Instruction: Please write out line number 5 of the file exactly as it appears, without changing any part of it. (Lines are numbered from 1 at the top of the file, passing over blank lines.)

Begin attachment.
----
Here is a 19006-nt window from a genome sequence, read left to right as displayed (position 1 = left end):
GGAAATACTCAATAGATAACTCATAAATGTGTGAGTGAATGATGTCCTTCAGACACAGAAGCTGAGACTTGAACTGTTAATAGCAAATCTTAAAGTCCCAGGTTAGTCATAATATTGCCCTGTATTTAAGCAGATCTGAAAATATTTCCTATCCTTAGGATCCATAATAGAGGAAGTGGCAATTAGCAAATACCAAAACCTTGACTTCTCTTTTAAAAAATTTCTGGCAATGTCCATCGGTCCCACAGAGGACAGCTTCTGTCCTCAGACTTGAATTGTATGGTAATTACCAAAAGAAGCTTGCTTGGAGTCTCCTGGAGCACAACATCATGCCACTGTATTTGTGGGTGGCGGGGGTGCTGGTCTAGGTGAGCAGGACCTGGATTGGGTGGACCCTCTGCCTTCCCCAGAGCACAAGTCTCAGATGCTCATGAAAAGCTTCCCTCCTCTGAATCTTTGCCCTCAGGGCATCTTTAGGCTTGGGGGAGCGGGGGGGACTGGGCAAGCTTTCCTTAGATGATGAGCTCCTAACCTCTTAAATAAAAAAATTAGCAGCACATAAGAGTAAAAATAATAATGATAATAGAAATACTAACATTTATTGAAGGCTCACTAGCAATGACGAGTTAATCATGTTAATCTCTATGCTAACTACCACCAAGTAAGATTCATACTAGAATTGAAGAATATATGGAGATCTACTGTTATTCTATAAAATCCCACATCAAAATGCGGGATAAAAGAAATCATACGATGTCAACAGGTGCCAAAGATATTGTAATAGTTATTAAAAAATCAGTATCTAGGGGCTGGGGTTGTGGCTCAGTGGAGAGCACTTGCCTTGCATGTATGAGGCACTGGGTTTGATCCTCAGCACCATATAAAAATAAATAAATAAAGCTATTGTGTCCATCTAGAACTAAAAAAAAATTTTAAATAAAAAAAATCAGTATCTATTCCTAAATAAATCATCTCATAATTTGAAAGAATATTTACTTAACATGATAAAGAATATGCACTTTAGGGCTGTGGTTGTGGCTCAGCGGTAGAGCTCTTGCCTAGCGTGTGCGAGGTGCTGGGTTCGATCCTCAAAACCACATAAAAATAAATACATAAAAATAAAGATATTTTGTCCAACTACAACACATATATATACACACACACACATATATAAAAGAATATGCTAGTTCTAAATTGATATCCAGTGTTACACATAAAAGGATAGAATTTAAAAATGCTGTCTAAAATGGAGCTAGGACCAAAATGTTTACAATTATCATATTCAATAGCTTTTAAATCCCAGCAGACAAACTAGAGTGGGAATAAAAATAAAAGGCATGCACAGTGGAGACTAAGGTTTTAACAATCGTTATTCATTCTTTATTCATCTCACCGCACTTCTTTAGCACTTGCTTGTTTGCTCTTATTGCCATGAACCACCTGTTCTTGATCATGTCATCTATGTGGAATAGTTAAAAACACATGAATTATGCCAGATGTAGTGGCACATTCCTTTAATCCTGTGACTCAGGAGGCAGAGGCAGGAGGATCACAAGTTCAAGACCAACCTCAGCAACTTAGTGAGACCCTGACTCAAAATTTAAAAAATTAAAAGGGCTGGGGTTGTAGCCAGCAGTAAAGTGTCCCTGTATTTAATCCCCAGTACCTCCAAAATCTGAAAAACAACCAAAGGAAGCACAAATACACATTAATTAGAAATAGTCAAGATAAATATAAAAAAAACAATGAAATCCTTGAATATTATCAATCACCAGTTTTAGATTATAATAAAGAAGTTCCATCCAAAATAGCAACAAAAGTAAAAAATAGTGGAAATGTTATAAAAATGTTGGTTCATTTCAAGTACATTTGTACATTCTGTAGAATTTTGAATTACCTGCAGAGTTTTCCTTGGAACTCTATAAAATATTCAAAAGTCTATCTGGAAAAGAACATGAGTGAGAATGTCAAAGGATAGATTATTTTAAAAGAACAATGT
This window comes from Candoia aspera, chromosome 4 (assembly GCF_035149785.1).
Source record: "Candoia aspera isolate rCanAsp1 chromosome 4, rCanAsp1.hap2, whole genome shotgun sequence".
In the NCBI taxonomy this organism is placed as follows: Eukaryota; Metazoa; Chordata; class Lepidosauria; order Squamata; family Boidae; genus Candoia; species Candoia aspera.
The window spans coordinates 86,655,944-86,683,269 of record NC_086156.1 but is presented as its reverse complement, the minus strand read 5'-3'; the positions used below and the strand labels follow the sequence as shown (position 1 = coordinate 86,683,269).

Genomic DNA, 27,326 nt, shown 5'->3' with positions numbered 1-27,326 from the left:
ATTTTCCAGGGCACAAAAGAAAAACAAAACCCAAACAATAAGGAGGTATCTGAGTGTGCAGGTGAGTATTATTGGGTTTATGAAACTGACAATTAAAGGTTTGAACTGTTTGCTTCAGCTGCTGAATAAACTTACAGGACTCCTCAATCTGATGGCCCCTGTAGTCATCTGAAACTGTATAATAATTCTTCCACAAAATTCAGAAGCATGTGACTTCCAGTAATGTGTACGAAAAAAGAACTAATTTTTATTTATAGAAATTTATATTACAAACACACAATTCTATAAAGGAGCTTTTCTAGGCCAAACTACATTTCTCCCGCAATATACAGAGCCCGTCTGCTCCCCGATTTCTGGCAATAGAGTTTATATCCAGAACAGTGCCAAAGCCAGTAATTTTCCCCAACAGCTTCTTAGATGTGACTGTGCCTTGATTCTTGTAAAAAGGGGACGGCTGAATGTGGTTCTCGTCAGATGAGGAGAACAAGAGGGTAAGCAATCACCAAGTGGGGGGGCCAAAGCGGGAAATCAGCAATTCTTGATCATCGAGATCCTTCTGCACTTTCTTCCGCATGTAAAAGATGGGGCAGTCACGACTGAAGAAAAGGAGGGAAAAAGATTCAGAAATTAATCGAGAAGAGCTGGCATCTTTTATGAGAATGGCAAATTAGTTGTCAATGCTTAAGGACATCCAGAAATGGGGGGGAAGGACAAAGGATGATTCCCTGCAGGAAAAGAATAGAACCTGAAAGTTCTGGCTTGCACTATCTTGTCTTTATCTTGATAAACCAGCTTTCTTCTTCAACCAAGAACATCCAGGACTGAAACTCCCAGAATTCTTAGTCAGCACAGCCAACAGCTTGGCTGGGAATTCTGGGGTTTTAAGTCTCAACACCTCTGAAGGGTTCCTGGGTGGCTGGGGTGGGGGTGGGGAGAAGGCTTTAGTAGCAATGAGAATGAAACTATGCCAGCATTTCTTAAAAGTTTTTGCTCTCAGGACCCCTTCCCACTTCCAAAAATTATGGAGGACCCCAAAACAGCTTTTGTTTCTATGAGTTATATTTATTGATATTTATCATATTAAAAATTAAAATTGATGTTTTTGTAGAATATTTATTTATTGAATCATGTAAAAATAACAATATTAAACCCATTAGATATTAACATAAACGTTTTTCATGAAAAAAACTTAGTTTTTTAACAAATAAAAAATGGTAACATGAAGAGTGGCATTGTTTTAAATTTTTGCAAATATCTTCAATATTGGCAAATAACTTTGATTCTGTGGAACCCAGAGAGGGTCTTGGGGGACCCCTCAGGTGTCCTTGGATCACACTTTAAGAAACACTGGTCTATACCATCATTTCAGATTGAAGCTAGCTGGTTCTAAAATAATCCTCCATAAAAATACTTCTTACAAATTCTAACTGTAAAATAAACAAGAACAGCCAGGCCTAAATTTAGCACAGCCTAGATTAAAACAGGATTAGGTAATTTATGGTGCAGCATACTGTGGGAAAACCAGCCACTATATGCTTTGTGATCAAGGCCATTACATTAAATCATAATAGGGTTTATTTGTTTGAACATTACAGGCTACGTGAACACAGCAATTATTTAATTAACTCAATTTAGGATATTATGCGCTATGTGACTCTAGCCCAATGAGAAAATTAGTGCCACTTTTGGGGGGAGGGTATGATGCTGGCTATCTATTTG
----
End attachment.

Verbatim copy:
In the NCBI taxonomy this organism is placed as follows: Eukaryota; Metazoa; Chordata; class Lepidosauria; order Squamata; family Boidae; genus Candoia; species Candoia aspera.